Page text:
A leader in the Enlightenment, Jefferson was a polymath in the arts, sciences, and politics. Considered an important architect in the classical tradition, he designed his home Monticello and other notable buildings. Jefferson was keenly interested in science, invention, architecture, religion, and philosophy; he was an active member and eventual president of the American Philosophical Society. He was conversant in French, Greek, Italian, Latin, and Spanish, and studied other languages and linguistics, interests which led him to found the University of Virginia after his presidency. Although not a notable orator, Jefferson was a skilled writer and corresponded with many influential people in America and Europe throughout his adult life. After Martha Jefferson, his wife of eleven years, died in 1782, Jefferson kept his promise to her that he would never remarry. Their marriage had produced six children, of whom two survived to adulthood.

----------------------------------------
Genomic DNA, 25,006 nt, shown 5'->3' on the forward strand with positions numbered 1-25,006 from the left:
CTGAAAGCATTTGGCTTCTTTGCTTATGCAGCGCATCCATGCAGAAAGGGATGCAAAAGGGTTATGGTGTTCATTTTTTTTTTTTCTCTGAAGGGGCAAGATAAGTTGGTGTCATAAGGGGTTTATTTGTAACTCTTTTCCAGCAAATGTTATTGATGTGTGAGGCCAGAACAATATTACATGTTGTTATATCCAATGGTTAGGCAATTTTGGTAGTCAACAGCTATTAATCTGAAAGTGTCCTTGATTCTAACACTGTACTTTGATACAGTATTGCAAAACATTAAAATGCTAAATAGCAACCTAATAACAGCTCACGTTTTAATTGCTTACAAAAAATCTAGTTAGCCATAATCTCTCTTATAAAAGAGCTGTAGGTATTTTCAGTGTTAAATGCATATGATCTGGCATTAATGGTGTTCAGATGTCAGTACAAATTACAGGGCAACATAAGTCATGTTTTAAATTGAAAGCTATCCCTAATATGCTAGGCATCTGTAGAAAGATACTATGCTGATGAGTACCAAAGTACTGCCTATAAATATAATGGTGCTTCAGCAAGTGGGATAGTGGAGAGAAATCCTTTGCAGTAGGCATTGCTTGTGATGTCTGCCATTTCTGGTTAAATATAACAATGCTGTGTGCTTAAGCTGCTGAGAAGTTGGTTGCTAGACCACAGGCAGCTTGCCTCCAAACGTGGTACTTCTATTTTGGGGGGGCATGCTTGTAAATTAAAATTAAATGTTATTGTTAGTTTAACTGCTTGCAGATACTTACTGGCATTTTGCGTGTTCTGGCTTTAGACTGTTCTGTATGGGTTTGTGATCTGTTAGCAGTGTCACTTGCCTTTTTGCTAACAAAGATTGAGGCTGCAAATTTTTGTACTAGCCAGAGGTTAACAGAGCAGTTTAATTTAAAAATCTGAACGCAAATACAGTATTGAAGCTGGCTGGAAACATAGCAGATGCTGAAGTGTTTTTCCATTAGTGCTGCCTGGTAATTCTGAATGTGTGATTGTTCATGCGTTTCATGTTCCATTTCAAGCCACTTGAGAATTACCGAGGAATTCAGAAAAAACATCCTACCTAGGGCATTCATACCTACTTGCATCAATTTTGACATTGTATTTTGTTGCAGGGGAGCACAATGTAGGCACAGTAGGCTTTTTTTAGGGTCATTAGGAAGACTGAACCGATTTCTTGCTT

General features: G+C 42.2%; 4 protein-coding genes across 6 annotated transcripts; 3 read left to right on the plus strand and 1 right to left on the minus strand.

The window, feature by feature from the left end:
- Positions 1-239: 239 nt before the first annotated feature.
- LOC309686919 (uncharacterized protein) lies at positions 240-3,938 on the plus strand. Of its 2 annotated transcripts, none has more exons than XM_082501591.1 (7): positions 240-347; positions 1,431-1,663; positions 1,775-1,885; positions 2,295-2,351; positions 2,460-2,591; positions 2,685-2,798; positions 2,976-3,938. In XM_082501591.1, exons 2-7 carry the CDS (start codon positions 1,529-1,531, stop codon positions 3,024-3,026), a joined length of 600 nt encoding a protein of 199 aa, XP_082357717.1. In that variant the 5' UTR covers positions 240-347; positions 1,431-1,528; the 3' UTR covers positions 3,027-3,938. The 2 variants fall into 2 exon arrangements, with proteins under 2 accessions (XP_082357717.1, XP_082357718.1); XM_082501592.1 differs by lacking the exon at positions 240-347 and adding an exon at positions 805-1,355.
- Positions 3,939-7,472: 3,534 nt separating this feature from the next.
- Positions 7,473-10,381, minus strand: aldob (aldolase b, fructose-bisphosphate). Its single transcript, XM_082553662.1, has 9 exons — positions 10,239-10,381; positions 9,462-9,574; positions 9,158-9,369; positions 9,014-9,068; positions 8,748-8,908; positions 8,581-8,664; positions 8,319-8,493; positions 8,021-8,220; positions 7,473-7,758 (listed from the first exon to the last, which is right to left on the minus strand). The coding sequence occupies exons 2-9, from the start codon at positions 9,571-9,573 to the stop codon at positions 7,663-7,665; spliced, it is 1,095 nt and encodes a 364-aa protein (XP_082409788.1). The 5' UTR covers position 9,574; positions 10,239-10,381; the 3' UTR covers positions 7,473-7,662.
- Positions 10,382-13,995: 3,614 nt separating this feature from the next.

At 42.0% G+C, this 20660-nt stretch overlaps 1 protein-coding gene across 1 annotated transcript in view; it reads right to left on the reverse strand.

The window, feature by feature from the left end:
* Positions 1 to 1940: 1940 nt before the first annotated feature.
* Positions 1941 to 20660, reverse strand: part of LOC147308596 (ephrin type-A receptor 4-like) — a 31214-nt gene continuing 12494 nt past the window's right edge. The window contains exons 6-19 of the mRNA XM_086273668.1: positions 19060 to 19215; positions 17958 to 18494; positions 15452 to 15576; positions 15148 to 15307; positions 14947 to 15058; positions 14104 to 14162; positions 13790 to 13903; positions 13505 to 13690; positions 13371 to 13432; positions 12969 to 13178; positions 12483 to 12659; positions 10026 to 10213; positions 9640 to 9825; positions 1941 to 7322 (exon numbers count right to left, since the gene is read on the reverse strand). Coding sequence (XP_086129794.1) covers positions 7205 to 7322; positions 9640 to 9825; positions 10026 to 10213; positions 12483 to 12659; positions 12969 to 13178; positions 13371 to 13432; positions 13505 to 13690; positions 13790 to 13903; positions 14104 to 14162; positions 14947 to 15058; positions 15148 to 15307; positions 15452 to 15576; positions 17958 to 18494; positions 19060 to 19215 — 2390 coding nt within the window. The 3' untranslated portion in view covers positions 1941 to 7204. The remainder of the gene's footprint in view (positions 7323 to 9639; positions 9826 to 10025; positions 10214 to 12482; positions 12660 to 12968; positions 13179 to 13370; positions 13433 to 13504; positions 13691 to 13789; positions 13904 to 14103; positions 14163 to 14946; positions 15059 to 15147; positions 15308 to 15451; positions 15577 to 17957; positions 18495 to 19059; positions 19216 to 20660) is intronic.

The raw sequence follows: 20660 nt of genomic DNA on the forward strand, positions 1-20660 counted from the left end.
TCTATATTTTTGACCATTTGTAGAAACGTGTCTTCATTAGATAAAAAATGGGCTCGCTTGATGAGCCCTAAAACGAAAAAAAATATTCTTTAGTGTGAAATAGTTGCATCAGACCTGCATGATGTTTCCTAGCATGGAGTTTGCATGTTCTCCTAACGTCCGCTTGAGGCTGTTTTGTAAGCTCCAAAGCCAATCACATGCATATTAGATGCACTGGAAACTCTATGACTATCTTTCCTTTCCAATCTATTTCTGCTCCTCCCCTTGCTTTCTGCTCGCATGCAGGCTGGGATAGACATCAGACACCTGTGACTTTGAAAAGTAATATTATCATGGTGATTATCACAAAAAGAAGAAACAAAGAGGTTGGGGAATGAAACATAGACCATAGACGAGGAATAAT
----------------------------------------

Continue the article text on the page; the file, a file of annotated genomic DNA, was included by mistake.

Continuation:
As long as he lived, Jefferson expressed opposition to slavery, yet he owned hundreds of slaves and freed only a few of them. Historians generally believe that after the death of his wife Jefferson had a long-term relationship with his slave, Sally Hemings, and fathered some or all of her children. Although criticized by many present-day scholars over the issues of racism and slavery, Jefferson is consistently rated as one of the greatest U.S. presidents. The third of ten children, Thomas Jefferson was born on April 13, 1743 (April 2, 1743 OS) at the family home in a one and a half story farmhouse not far from the Virginia wilderness. According to his autobiography, Jefferson's earliest memory was being handed to a slave on horseback and carried 50 miles away to their new home which overlooked the Rivanna River near Richmond, in Shadwell, Goochland County, Virginia, now part of Albemarle County. Much of his correspondence to relatives makes mention of this memory. His father was Peter Jefferson, a planter and surveyor who died when Jefferson was